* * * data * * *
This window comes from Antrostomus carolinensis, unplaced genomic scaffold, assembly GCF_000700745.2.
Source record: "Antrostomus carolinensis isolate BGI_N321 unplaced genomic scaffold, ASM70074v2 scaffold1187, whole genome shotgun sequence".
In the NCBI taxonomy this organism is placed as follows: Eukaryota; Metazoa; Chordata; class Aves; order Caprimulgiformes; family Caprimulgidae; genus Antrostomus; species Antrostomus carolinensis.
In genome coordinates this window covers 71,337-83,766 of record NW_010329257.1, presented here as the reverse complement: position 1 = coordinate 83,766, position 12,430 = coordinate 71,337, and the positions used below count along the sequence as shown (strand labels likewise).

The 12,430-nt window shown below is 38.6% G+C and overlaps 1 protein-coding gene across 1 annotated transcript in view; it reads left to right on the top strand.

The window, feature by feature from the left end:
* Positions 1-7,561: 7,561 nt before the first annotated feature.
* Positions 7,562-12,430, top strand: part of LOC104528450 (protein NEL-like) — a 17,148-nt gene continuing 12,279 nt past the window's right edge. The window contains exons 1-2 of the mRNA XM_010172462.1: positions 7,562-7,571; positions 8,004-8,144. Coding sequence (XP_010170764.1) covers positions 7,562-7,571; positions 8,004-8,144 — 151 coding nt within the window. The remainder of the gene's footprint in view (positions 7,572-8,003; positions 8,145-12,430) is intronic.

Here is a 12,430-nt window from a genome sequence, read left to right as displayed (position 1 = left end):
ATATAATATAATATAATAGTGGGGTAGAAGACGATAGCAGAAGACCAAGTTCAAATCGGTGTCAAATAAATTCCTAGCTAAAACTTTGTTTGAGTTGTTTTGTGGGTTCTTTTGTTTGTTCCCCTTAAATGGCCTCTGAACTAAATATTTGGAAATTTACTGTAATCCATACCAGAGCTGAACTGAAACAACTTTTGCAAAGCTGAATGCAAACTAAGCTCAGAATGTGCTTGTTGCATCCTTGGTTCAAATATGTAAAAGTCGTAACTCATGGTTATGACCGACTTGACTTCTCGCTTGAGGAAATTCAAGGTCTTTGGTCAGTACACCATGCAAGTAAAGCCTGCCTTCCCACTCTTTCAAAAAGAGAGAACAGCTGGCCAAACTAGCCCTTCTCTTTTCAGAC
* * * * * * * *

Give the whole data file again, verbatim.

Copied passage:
This window comes from Antrostomus carolinensis, unplaced genomic scaffold, assembly GCF_000700745.2.
Source record: "Antrostomus carolinensis isolate BGI_N321 unplaced genomic scaffold, ASM70074v2 scaffold1187, whole genome shotgun sequence".
In the NCBI taxonomy this organism is placed as follows: Eukaryota; Metazoa; Chordata; class Aves; order Caprimulgiformes; family Caprimulgidae; genus Antrostomus; species Antrostomus carolinensis.
In genome coordinates this window covers 71,337-83,766 of record NW_010329257.1, presented here as the reverse complement: position 1 = coordinate 83,766, position 12,430 = coordinate 71,337, and the positions used below count along the sequence as shown (strand labels likewise).

The 12,430-nt window shown below is 38.6% G+C and overlaps 1 protein-coding gene across 1 annotated transcript in view; it reads left to right on the top strand.

The window, feature by feature from the left end:
* Positions 1-7,561: 7,561 nt before the first annotated feature.
* Positions 7,562-12,430, top strand: part of LOC104528450 (protein NEL-like) — a 17,148-nt gene continuing 12,279 nt past the window's right edge. The window contains exons 1-2 of the mRNA XM_010172462.1: positions 7,562-7,571; positions 8,004-8,144. Coding sequence (XP_010170764.1) covers positions 7,562-7,571; positions 8,004-8,144 — 151 coding nt within the window. The remainder of the gene's footprint in view (positions 7,572-8,003; positions 8,145-12,430) is intronic.

Here is a 12,430-nt window from a genome sequence, read left to right as displayed (position 1 = left end):
ATATAATATAATATAATAGTGGGGTAGAAGACGATAGCAGAAGACCAAGTTCAAATCGGTGTCAAATAAATTCCTAGCTAAAACTTTGTTTGAGTTGTTTTGTGGGTTCTTTTGTTTGTTCCCCTTAAATGGCCTCTGAACTAAATATTTGGAAATTTACTGTAATCCATACCAGAGCTGAACTGAAACAACTTTTGCAAAGCTGAATGCAAACTAAGCTCAGAATGTGCTTGTTGCATCCTTGGTTCAAATATGTAAAAGTCGTAACTCATGGTTATGACCGACTTGACTTCTCGCTTGAGGAAATTCAAGGTCTTTGGTCAGTACACCATGCAAGTAAAGCCTGCCTTCCCACTCTTTCAAAAAGAGAGAACAGCTGGCCAAACTAGCCCTTCTCTTTTCAGAC